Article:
Japanese Prime Minister Fumio Kishida blamed the police for the death of former leader Shinzo Abe, who was shot last week while giving an outdoor campaign speech.
Abe, one of Japan’s most influential politicians, was killed last Friday in Nara in western Japan, shocking a nation known for its low crime rate and strict gun control. Photos and videos of the shooting show the gunman was able to approach Abe from behind while security guards were focused on the front.
“I think there were problems with the security measures,” Kishida said.
Officials at the National Public Safety Commission and the National Police Agency are investigating what went wrong and will draw up measures in response, Kishida said. A team of national police officials arrived at Nara prefectural police headquarters on Thursday for the investigation.
“I urge them to do a thorough inspection and fix what needs to be fixed, also studying examples in other countries,” he said.
Kishida also announced plans to hold a state funeral for Abe later this year, noting his contributions to the country and to Japan’s growing security alliance with the United States. Abe’s nationalist views fueled the ruling party’s conservative policies.
“By holding a state funeral in memory of former Prime Minister Abe, Japan will show its determination not to succumb to violence and resolutely defend democracy,” Kishida said. “Japan will also show the world its determination to maintain its energy and open a path to the future.”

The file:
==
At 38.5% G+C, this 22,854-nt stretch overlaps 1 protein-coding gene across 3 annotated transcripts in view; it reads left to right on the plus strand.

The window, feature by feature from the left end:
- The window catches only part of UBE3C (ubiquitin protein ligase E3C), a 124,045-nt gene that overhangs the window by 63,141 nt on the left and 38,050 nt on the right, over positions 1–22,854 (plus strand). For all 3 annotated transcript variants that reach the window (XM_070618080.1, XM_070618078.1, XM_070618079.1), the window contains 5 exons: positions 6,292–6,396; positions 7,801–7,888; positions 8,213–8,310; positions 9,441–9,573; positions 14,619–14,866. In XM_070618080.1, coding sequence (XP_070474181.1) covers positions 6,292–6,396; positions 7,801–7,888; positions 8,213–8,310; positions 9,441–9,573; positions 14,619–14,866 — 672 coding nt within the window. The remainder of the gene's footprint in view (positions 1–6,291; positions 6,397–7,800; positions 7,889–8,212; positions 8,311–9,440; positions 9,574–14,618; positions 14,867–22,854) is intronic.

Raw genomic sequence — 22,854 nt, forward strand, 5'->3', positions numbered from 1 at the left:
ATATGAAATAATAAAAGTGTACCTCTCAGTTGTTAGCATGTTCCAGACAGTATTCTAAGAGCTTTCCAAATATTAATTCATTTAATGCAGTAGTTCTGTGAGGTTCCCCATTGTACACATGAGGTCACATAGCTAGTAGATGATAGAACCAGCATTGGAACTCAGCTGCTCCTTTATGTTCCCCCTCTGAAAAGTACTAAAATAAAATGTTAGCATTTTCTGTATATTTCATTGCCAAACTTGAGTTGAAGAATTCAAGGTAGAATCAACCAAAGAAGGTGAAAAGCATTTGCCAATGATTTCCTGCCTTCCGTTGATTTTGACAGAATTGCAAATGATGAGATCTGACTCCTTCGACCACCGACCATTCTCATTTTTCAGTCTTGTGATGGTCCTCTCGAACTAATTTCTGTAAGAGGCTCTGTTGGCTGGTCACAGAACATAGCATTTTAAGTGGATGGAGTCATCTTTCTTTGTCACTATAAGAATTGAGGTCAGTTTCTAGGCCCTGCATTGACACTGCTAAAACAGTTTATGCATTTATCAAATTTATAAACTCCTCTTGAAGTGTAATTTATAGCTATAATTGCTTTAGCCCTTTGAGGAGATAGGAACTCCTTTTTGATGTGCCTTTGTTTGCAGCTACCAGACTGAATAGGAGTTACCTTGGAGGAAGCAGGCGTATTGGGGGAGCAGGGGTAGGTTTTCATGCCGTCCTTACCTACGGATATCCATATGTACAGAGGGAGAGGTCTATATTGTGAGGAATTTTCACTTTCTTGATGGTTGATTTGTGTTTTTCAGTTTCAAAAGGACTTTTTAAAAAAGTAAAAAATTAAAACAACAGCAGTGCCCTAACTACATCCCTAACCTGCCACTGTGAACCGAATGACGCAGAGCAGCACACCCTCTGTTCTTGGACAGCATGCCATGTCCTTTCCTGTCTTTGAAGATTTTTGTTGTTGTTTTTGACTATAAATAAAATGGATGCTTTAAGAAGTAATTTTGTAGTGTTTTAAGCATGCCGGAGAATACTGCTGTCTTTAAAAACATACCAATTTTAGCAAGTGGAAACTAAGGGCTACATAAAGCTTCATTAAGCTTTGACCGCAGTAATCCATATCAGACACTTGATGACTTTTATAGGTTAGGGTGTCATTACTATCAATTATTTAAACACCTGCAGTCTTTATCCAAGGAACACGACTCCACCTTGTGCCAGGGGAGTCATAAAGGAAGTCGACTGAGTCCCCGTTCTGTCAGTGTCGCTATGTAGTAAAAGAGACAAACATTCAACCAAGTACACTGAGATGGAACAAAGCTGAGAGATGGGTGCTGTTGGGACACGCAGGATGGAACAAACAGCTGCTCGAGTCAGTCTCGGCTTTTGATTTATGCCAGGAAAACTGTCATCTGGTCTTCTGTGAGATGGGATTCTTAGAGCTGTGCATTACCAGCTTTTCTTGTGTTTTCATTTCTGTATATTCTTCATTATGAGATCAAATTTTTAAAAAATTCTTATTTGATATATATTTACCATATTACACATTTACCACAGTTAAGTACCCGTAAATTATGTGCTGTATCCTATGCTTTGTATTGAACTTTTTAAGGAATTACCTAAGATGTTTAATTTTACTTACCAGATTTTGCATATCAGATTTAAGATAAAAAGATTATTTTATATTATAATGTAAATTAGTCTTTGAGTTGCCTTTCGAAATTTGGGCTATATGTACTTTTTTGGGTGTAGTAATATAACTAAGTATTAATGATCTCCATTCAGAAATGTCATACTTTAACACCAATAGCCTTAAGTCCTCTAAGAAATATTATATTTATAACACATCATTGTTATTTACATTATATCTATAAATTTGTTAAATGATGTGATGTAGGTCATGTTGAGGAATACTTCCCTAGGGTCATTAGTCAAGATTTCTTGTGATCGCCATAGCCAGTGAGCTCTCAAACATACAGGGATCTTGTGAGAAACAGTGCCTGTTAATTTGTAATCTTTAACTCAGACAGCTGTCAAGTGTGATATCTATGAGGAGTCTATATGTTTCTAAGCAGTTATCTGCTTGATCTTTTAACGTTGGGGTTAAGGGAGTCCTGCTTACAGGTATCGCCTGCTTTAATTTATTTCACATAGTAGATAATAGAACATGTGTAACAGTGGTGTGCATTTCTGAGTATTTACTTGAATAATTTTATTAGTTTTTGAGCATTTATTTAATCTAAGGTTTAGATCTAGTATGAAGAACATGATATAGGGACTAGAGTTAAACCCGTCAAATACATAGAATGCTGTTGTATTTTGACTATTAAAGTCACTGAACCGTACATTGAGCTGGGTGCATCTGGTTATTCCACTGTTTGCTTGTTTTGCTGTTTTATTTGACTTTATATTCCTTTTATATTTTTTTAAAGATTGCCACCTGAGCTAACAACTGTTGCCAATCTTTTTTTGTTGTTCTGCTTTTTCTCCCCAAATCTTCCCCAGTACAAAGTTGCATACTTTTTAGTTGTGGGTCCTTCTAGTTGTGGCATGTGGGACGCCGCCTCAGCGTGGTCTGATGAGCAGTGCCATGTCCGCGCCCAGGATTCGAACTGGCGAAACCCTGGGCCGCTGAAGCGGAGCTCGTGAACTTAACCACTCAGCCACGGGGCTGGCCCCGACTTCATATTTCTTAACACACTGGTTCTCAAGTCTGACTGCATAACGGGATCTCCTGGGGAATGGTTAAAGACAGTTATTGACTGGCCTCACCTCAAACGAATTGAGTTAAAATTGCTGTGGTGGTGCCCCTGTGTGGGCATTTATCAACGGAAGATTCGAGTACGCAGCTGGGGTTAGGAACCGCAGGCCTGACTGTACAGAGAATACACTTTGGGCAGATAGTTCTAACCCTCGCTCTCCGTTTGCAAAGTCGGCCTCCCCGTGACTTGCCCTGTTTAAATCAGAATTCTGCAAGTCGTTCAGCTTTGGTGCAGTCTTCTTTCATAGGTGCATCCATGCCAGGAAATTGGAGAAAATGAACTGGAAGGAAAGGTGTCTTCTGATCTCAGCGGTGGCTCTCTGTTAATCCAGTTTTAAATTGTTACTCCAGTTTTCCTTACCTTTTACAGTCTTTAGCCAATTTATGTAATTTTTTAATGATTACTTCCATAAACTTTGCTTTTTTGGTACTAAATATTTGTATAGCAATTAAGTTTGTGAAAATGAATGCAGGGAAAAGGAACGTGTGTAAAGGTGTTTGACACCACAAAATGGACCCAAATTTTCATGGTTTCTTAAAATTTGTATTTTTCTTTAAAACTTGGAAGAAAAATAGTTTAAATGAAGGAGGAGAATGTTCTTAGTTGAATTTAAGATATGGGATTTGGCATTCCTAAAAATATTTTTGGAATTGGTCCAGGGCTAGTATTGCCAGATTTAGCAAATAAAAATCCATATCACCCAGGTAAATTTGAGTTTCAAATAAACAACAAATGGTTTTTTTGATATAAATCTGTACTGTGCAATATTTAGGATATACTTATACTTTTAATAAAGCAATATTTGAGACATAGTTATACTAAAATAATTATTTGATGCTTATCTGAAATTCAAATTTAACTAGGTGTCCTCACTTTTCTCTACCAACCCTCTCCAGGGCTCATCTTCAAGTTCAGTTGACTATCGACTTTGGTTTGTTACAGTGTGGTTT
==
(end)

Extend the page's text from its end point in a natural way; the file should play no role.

A smaller funeral ceremony was held at a temple in Tokyo on Tuesday. A state ceremony would be only the second for a prime minister since World War II, following one for Prime Minister Shigeru Yoshida in 1967.
The use of tax money for the state funeral of the divisive leader drew mixed reactions from opposition leaders. Democratic People’s Party leader Yuichiro Tamaki said much comfort was received from abroad and the plan is understandable, but Ichiro Matsui, head of Japan’s Innovation Party, said it would require a lot of public money.
Abe was giving a speech in support of a ruling Liberal Democratic Party candidate in last Sunday’s parliamentary election when he was shot. The party and its junior coalition partner, Komeito, won a landslide victory in the polls, helped in part by sympathy votes for Abe. But his absence could trigger a power struggle in the wing of the party he led, shaking the party’s stability.
A suspect was arrested shortly after the shooting and is being held for questioning for up to three weeks while prosecutors decide whether to file murder charges.
The suspect reportedly told police he abandoned a plan to shoot Abe the day before at a speech in another city because of a request for bags to be checked at the entrance.
Police and media reports say he told investigators he killed Abe because of rumored ties between the former prime minister and a religious group the suspect hated. The suspect, 41-year-old Tetsuya Yamagami, was said to be upset because his mother made large donations to the Unification Church that bankrupted the family.
The assassination has shed light on the links between the Liberal Democratic Party and the Unification Church, which is known for its conservative, anti-communist beliefs and mass weddings.
The Japanese branch of the South Korea-based church confirmed on Monday that Yamagami’s mother was a member and that Abe was not. Abe has appeared in video messages to church-affiliated groups.
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